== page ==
I am in the market for some railway and since I was going to research our two Canadian players (Canandian National Railway & Canadian Pacific Railway) I thought I’d make it a battle! Are you in the market for a railway stock in your portfolio? If you are, read on and find out about them.
Railroads have been the foundation of long distance transportation for a very long time and even now, it is still providing a consistent mean of transportation for goods across North America. I like the business model and I really don’t see it go away any time soon. It makes for a sustainable business and one that we must rely on and that’s why I want to have a railroad business in my portfolio. I started with utilities and banks for the reason that they are required and dependable and railroads fall into that model.
Even Warren Buffett has a strong appreciation for the railroad business. Just Google it and you’ll see numerous references. That alone shouldn’t be a reason to invest but a strong insight nonetheless coming from the ‘Oracle Of Omaha’.
CNR vs CP
It’s time for the numbers. Here is the quick comparison between the two companies. As you can see, it’s a win by knock out for Canadian National Railway. If you put aside all the news around the struggle within management and a large stock owner, the numbers alone are highlighting CNR as a healthier and more profitable company.
In CNR, we happen to have a candidate for the 10/10 rule. The 10/10 rule is about having a 10% dividend growth average over 10 years and CNR achieves just that. That 10% growth definitely beats inflation form an income perspective and when you re-invest your dividends, you have a really good compound growth rate.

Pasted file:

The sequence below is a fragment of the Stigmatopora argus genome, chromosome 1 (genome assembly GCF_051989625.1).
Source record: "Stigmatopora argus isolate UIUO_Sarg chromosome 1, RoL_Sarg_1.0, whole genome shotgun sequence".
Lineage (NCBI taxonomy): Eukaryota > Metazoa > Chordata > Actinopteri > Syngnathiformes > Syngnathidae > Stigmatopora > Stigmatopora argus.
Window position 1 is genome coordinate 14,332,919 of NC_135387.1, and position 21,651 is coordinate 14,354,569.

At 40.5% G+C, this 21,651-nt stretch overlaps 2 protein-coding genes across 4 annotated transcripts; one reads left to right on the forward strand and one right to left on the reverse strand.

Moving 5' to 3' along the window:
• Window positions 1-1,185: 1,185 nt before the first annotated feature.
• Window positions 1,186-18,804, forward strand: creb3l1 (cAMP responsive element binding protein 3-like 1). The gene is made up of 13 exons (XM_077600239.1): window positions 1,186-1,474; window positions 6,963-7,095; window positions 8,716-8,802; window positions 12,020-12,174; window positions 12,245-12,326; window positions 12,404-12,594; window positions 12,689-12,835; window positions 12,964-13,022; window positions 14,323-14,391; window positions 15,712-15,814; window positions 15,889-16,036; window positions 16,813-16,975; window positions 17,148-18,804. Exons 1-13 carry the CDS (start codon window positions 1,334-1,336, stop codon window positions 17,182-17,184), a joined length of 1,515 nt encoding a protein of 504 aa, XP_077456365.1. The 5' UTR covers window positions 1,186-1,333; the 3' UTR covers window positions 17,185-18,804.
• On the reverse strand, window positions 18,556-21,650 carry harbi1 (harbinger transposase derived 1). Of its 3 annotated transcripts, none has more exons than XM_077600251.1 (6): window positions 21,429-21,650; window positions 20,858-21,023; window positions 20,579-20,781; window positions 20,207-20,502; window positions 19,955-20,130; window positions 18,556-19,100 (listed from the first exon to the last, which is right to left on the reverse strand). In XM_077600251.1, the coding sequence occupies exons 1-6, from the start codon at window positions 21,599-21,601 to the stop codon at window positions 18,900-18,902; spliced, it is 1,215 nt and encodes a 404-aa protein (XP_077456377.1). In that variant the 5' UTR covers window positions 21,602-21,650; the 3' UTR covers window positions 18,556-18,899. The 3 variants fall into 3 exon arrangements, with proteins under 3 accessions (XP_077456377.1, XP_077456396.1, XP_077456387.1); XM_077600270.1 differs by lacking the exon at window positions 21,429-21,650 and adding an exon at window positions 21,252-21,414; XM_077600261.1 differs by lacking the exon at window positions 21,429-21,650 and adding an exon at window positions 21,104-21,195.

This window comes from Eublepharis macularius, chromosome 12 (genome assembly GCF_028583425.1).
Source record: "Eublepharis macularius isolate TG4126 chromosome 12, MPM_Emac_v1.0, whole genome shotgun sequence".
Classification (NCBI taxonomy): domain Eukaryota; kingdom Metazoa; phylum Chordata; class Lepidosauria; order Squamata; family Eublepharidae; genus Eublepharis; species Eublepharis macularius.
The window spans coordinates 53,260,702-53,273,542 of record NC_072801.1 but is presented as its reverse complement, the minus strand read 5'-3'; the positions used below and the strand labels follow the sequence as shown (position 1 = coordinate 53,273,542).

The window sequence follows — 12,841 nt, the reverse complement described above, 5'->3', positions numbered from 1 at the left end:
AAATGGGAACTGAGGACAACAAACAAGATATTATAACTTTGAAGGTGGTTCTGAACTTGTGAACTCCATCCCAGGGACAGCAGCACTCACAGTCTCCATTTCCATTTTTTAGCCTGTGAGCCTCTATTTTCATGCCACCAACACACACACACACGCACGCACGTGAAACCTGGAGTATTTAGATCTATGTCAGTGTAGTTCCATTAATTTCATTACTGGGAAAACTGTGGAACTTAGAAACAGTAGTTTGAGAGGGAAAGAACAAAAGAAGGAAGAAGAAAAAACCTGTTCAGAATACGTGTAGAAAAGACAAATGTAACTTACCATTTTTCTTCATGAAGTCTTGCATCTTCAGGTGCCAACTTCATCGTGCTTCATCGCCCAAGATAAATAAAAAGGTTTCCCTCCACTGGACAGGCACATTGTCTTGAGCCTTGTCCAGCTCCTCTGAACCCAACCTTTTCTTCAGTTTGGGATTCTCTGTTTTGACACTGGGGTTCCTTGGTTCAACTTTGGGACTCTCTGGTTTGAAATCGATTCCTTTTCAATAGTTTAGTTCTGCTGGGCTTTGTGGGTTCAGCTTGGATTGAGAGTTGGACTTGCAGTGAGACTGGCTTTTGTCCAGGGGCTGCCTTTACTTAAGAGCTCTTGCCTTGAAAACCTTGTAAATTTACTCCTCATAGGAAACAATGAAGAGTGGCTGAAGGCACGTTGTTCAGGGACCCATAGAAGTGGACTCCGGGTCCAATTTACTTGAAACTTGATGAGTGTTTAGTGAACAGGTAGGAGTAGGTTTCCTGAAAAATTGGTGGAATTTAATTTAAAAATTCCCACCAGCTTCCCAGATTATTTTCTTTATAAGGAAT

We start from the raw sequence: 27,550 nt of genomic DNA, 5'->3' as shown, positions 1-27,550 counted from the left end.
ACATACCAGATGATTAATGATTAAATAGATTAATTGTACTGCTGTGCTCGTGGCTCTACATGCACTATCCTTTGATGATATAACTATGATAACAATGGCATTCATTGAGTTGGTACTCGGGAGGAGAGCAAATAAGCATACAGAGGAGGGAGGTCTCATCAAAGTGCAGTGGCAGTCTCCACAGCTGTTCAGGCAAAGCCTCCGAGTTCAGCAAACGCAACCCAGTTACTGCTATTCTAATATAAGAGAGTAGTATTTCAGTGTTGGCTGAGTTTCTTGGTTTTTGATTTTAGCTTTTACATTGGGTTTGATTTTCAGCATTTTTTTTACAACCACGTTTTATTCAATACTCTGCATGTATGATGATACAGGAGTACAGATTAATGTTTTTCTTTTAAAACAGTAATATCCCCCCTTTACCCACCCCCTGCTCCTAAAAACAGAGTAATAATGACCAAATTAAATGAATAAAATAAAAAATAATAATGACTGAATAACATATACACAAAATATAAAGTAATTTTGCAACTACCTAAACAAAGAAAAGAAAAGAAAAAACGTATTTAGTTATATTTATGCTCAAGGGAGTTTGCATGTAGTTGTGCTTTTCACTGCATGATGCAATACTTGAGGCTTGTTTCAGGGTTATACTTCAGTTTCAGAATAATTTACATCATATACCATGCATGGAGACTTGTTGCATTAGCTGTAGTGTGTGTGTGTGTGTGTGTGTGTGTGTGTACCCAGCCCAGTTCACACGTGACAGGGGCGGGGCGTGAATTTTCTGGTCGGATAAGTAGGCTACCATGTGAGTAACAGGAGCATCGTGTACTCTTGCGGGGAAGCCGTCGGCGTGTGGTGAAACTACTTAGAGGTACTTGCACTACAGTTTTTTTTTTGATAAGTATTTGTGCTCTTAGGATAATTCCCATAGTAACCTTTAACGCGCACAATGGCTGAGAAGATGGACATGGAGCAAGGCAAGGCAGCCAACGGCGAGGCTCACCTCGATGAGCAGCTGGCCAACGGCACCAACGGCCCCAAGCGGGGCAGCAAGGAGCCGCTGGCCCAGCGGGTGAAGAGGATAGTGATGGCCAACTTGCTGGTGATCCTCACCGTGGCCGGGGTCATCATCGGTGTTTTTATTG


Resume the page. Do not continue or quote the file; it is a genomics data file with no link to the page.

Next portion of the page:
The potential for business is much higher with CNR considering they server 75% of the US population whereas CP operates in 6 provinces and 13 states. Their railroad routes definitely highlights their potential for business growth and their size. I would say that CNR has an economic moat on the railway transportation sector across North America.
|Dividend Payout Ratio||23.85%||34.72%||CNR|
|10 Year Dividend Growth||17.75%||3.79%||CNR|
|5 Year EPS Growth||7.03%||-5.32%||CNR|
Canadian National Railway (CNR.TO or CNI)
Canadian National Railway (TSE:CNR) recently beat earnings and the stock price was rewarded from it as well. In the span of a week the stock is up already 6%. CNR has a consistent track record of growing its dividend annually making it a Canadian Dividend Aristocrat. With an average dividend growth above 10% annually, it also makes it a member of the 10/10 investing rule thus a excellent investment for dividend growth.
On the right, you can see its dividend growth graph for the past 10 years. The recession is practically missing. The consistent growth is what any investor is looking for and the only other company I have seen with such a graph in the Canadian market is Fortis (TSE:FTS). From looking at the CNR dividend growth graph on their website, it appears that it even had a 20 year run with a 10% annual dividend hike. That’s some consistency I am willing to invest in.
Canadian Pacific Railway (CP)
Canadian Pacific (TSE:CP) also beat the expectation but it’s current dispute between management and one of its major owner is stirring trouble. It makes for an uncertain path for many investors and it’s probably why the stock has stayed flat after the earnings.
The dividend growth graph is showing a few hiccups all within a 10 year period. In 2001, there was an anomaly and I could not find the reason for the higher payment either. It followed with a couple of flat years and it did the same during the 2008/2009 economic down turn. That’s a little too much struggle for me when I just look at the dividends – it lack consistency.
Readers: Are you interested in a railway or transportation investment?
Disclamer: Please note that this blog post represents my opinion and not an advice/recommendation. I am not a financial adviser, I am not qualified to give financial advice. Before you buy any stocks/funds consult with a qualified financial planner. Make your decision at your own risk – see my full disclaimer for more details.